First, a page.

I was on Spring Break last week and I took my wife and two youngest sons to California. First, let me say, SoCal was pretty great! 70’s and Sunny, like 8 days in a row. I don’t think I’ve seen 70s and sunny for eight straight days in Michigan, ever! We stayed in Hermosa Beach. It was awesome. Perfect California vibe.
We also did a day at Disneyland and California Adventure.
I would say I’m a casual fan of Disney. I’m not a crazy Disney person, you know who you are. My sons are 19, 17 and 12. We haven’t been to Disney in about ten years. The last time we went was to Orlando and Disney World. We had a great experience.
This experience was fine. Do you think Disney would like as a review? “Yeah, it was fine. It cost about $1000 for one day for a family of four and it seemed pretty fine…”
The weather was great. Disney didn’t provide that. That was California and Delta Airlines.
It started off with me entering the Disney parking garage and paying $10. $10 to park? I’m about to pay $169 per person for one-day hopper passes and Disney feels like I should also pay $10. I would have rather paid $179 for each ticket ($40 towards parking), and not have paid anything for parking! It’s the principle of it. You’re killing me to enter the park, at least, let me park for free.
The reason we go to Disney is because it’s supposed to Magical! That magic includes how you are treated, the cleanliness of the parks, how helpful the workers are, etc. You leave going, “Holy crap! Now that is customer service!” I left saying, “It was fine.”
The cost of stuff at Disney isn’t an issue for me. If you go to Disney you have to know you’re giving up a year of college for your kids. It’s a trade off so many families make on an annual basis. It just is what it is. For that huge cost, I do expect to the ‘classic’ Disney customer service.
I’ll give you some examples of things I was part of that showed me Disney has dropped off considerably:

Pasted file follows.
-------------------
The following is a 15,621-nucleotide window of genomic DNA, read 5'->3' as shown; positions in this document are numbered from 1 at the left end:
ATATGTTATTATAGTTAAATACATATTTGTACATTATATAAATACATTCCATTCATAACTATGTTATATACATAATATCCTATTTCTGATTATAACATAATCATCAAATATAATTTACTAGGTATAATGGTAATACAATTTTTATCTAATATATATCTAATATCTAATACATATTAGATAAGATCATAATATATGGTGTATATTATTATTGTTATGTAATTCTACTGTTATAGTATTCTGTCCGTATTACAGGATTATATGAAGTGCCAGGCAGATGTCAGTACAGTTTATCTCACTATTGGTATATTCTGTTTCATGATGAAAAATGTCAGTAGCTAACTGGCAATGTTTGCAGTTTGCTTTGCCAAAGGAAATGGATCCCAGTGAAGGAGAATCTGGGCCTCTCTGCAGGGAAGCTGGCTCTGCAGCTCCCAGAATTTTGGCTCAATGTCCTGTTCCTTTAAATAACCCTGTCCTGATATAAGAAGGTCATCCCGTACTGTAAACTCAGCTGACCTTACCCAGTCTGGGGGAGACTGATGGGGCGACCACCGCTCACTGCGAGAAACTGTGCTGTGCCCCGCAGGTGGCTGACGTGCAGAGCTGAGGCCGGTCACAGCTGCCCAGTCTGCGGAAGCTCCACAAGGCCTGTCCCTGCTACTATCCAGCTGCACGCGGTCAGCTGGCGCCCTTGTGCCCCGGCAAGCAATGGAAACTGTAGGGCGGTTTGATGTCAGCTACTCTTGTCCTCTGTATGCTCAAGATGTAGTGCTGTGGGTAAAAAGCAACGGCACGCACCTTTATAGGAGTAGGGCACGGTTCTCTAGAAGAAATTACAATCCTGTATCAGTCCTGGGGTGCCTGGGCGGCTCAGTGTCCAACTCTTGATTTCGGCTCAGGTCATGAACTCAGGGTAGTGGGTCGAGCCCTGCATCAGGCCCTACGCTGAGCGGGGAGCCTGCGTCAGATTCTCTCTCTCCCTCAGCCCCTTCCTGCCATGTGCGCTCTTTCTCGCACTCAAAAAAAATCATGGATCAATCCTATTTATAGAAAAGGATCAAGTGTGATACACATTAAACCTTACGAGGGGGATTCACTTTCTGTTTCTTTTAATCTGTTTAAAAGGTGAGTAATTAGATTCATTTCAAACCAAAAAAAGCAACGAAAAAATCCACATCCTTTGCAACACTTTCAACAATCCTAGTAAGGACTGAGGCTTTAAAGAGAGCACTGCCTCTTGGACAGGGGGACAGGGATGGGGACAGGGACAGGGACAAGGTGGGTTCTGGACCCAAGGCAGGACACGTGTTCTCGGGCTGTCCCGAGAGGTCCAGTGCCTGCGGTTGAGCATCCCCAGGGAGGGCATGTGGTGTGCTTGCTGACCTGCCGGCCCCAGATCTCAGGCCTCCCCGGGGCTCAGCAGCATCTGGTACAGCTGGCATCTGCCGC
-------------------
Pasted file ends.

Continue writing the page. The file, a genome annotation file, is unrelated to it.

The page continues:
- When you go on a ride at Disney those workers who are manning the ride are really into it, or at least, they should be. The workers at Disneyland were similar to the workers of any theme park I’ve been to in the last ten years. For that matter, they were similar to any fast-food workers I’ve come into contact with. I’m here. I’m getting paid to do this job. Next.
- Part of going to Disney is waiting in line. You have a lot of time to watch what’s going on. The details are what used to make Disney great. We were going on the Buzz Lightyear ride and the line was going out into the walkway. Disney likes to keep people in the line maze, so the guy in charge of Buzz Lightyear stopped to passing Disney workers from another ride to ask for help in extending his line. Both looked at him like, how dare you ask us! The one even said, “this isn’t my ride, I don’t know how to do that.” He was good, knowing he had guests watching, he said, “if you just watch my post for ten seconds I’ll take care of it.” She agreed and he ran and took care of it. She then complained to her coworker the entire thirty seconds he went to take care of this problem. This is not the Disney I expected.
- At one point I needed to use the restroom. I stopped a Disney worker and asked where I could find a restroom. He gave me directions. Go down that road, take a right, etc. Okay. My Disney expectation was this worker would have shown me where to go, at least, part way. “Let me show you.” Instead of, “Take the third right at the next intersection.”
For those who haven’t ever been to Disney, this might seem silly. I would say Disney expects more. Thus, I expect more when I go. My $1000 expects more ($10 for parking, $700 for tickets, $200 for food and drinks and $100 for souvenirs).
After spending 14 hours at the two parks on one day, I left feeling like Disney is no longer the most magical place on Earth. It was more like the most average place on Earth. My wife and kids felt the same way.
So, why does any of this matter? If you position yourself as “great”, as “the best”, as “magical”, people expect you’ll actually be that thing. Universal Studios doesn’t have this issue, but the experience is almost exactly the same. Under promise, over deliver. Disney is in an over promise, under deliver problem.
The one bad thing about marketing yourself as ‘magical’ is that people expect the experience to be, magical.